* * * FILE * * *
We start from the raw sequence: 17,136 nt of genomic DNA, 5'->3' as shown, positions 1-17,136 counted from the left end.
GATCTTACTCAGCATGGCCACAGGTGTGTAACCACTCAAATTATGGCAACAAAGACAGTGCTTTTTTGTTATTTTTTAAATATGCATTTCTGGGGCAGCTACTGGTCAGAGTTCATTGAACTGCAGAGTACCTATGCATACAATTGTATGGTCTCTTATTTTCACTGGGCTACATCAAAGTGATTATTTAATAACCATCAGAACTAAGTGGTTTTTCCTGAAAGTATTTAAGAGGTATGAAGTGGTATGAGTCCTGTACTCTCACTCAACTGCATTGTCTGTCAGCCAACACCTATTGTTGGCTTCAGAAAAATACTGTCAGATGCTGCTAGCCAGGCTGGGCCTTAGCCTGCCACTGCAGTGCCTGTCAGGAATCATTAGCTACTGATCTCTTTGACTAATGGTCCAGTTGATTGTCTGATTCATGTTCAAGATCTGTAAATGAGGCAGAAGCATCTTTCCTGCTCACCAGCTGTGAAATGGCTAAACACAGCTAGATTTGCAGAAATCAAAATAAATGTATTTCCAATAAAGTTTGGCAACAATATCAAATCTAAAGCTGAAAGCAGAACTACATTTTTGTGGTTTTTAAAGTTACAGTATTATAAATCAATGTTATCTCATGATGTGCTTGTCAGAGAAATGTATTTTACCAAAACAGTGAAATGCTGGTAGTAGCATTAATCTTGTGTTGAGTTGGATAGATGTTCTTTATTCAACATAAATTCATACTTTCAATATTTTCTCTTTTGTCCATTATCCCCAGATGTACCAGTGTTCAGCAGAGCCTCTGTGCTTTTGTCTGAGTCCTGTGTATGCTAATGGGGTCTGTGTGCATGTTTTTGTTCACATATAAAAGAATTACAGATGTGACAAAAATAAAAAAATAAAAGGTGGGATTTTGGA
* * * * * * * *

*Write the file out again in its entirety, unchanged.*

We start from the raw sequence: 17,136 nt of genomic DNA, 5'->3' as shown, positions 1-17,136 counted from the left end.
GATCTTACTCAGCATGGCCACAGGTGTGTAACCACTCAAATTATGGCAACAAAGACAGTGCTTTTTTGTTATTTTTTAAATATGCATTTCTGGGGCAGCTACTGGTCAGAGTTCATTGAACTGCAGAGTACCTATGCATACAATTGTATGGTCTCTTATTTTCACTGGGCTACATCAAAGTGATTATTTAATAACCATCAGAACTAAGTGGTTTTTCCTGAAAGTATTTAAGAGGTATGAAGTGGTATGAGTCCTGTACTCTCACTCAACTGCATTGTCTGTCAGCCAACACCTATTGTTGGCTTCAGAAAAATACTGTCAGATGCTGCTAGCCAGGCTGGGCCTTAGCCTGCCACTGCAGTGCCTGTCAGGAATCATTAGCTACTGATCTCTTTGACTAATGGTCCAGTTGATTGTCTGATTCATGTTCAAGATCTGTAAATGAGGCAGAAGCATCTTTCCTGCTCACCAGCTGTGAAATGGCTAAACACAGCTAGATTTGCAGAAATCAAAATAAATGTATTTCCAATAAAGTTTGGCAACAATATCAAATCTAAAGCTGAAAGCAGAACTACATTTTTGTGGTTTTTAAAGTTACAGTATTATAAATCAATGTTATCTCATGATGTGCTTGTCAGAGAAATGTATTTTACCAAAACAGTGAAATGCTGGTAGTAGCATTAATCTTGTGTTGAGTTGGATAGATGTTCTTTATTCAACATAAATTCATACTTTCAATATTTTCTCTTTTGTCCATTATCCCCAGATGTACCAGTGTTCAGCAGAGCCTCTGTGCTTTTGTCTGAGTCCTGTGTATGCTAATGGGGTCTGTGTGCATGTTTTTGTTCACATATAAAAGAATTACAGATGTGACAAAAATAAAAAAATAAAAGGTGGGATTTTGGA